Why isn’t there
Mouse-flavored cat food?

Why didn’t Noah
Swat those two mosquitoes?

Why do they sterilize the
Needle for lethal injections?

You know that Indestructible black box that is used on airplanes?
Why don’t they make the whole plane out of that stuff?!

Why don’t sheep
Shrink when it rains?

Why are they called
Apartments when they are all stuck together?

If con is the opposite of Pro,
is Congress the opposite of progress?

If flying is so Safe,  
why do they call the airport the terminal?

by Tera Lynn Childs

This is the third installment in Ms Childs’ Fins series which is not to be confused with Ashley Knight’s Fins Trilogy. In case you’re late to the party, here’s a quick sketch of what happened in book 1 –Forgive My Fins– and book 2 – Fins Are Forever:

Lilly is an 18 year-old mermaid living on land and attending high school. Her full name is Princess Waterlily of Thalassinia  and she was sent by her father, King Whelk, to live with her human aunt for a year and attend school in order to get an idea of how humans live. Terribly homesick, she’s about to hit the Bimini Road for Thalassinia when she gets a glimpse of this human boy and becomes fixated on him. Her crush is so bad that she begs her father to let her complete high school so she can be near this boy who barely knows that she exists. Here ultimate goal is to kiss the guy a month or so before graduation and drag him home to meet Daddy. Ms Childs’ vision of mer-life is not unlike that of Brenda Pandos in her wonderful Mer Tales series. All it takes is one kiss from the mer-person of your dreams and you’re on your way to growing fins. There is no telling how the crush might feel about this. After all, Lilly is just a bit of background noise to him.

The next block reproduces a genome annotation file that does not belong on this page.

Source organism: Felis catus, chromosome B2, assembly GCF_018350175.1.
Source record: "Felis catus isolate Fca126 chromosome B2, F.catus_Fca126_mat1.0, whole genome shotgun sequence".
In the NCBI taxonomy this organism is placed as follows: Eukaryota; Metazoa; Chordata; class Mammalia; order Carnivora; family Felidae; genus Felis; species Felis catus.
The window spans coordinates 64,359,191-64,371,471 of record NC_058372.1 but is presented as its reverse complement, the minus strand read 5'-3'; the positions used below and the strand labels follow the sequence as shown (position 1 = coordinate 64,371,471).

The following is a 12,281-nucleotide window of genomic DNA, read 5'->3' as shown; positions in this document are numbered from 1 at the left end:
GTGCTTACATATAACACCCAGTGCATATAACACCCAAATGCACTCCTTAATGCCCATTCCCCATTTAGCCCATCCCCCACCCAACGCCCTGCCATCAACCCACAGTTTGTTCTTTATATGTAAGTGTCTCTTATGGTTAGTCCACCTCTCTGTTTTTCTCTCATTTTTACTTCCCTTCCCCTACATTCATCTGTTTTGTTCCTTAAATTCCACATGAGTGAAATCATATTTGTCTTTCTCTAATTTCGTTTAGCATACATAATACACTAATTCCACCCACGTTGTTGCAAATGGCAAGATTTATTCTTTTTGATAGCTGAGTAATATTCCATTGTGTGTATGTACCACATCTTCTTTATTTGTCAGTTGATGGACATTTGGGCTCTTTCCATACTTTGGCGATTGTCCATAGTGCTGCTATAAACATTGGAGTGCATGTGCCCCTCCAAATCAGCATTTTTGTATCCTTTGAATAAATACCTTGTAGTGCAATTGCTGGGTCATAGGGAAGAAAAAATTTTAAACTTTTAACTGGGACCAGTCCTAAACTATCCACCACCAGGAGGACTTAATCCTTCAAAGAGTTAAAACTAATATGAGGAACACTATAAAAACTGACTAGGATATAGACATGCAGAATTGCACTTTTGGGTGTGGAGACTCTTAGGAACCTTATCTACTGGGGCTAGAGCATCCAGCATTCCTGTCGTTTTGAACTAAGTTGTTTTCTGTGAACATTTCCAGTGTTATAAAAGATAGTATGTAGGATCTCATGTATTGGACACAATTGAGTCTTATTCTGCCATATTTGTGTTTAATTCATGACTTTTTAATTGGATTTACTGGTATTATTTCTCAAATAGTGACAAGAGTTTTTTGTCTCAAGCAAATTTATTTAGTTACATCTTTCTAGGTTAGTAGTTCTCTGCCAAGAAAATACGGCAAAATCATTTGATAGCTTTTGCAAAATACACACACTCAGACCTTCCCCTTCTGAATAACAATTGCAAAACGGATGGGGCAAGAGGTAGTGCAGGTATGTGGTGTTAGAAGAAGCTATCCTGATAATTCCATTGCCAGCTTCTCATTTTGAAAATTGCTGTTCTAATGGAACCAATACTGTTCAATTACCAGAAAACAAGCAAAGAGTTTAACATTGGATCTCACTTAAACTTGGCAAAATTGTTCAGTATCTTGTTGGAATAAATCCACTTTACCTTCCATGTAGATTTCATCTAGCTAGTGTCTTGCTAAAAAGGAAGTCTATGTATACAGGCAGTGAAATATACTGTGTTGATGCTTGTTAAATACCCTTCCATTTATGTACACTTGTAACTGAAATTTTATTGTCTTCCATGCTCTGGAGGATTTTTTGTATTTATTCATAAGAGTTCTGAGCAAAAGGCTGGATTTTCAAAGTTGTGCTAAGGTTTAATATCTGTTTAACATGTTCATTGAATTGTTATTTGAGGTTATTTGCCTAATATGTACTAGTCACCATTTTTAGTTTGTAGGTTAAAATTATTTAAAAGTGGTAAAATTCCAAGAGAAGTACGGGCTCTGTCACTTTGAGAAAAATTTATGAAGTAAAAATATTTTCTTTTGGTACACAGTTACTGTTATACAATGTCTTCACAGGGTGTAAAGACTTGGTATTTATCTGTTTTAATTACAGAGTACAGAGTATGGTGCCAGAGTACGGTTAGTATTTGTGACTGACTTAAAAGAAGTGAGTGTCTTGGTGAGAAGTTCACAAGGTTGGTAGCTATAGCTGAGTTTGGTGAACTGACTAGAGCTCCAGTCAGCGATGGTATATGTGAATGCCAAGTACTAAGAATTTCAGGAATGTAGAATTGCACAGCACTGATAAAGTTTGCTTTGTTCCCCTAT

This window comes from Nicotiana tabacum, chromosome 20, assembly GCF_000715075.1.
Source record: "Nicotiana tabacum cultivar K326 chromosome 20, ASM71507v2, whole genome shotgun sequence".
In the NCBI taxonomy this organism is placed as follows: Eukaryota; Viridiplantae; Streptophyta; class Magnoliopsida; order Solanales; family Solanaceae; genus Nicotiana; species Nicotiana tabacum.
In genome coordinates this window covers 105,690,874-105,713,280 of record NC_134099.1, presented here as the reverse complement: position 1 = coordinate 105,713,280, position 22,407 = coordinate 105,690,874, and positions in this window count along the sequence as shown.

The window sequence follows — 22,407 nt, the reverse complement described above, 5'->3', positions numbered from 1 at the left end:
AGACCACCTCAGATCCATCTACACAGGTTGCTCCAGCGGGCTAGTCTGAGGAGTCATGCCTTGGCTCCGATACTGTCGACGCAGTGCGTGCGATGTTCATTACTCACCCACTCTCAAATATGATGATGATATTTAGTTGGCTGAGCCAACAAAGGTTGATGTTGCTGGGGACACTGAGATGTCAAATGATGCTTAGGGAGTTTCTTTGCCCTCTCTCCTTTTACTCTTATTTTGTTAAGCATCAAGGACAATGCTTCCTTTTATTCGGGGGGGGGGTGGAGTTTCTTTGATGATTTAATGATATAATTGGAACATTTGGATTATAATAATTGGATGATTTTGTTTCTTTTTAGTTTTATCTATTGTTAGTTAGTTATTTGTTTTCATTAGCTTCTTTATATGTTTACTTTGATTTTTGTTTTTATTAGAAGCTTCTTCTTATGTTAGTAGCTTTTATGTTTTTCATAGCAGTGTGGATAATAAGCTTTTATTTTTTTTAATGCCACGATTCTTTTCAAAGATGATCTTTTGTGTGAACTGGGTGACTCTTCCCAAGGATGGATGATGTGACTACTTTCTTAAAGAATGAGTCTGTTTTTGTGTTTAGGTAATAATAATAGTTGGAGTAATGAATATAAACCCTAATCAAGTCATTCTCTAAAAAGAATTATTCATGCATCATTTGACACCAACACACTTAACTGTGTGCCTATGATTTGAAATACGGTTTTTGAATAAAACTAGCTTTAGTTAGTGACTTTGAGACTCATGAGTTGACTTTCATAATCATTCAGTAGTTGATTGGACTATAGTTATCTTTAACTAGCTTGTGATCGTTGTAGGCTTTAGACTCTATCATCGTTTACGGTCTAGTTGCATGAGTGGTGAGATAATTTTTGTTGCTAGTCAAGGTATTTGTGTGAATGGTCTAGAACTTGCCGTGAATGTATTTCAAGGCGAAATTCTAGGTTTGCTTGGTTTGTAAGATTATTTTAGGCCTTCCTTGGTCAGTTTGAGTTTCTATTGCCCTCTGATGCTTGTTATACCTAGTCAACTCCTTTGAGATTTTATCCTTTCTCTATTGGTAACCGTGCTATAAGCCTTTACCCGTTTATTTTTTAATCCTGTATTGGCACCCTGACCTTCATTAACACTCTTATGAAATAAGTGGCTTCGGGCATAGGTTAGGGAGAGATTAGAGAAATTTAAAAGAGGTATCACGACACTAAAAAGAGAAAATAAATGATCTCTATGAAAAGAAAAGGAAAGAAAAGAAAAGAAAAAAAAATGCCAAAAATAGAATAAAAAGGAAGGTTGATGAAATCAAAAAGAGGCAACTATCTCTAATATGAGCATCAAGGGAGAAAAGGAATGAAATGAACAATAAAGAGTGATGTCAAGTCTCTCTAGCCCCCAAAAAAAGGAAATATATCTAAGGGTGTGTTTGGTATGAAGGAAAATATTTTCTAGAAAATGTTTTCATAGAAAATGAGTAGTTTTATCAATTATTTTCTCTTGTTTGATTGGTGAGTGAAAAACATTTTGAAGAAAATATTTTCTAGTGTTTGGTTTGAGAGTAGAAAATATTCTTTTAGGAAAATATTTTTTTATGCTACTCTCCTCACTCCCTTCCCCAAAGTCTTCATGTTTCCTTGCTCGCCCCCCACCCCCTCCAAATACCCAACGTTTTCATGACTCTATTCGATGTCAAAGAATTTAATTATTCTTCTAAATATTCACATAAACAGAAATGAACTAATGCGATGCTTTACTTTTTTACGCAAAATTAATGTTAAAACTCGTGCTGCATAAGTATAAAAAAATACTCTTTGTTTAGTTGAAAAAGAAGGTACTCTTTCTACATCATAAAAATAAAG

Well, as luck would have it, Lilly kisses the wrong guy; The boy next door who has been trying to get Lilly’s attention via the time-honoured method of being annoying. Once this happens, Lilly’s plan is complicated by her need to de-bond with the boy next door whom she later discovers – much to her chagrin – that she really loves. The Thalassinian royal house is goverened by a set of obscure and arcane laws that seem to complicate  her life at every turn and she has to do a bit of mer jigery-pokery in order to keep her position as Princess and keep the guy that she really loves.

The whole story arc takes place in the weeks and month before graduation. This installment takes Princess Waterlilly up to and through graduation. In the meantime, she has to:

  1. Try & secure aid for a neighbouring kingdom suffering from the effects of global warming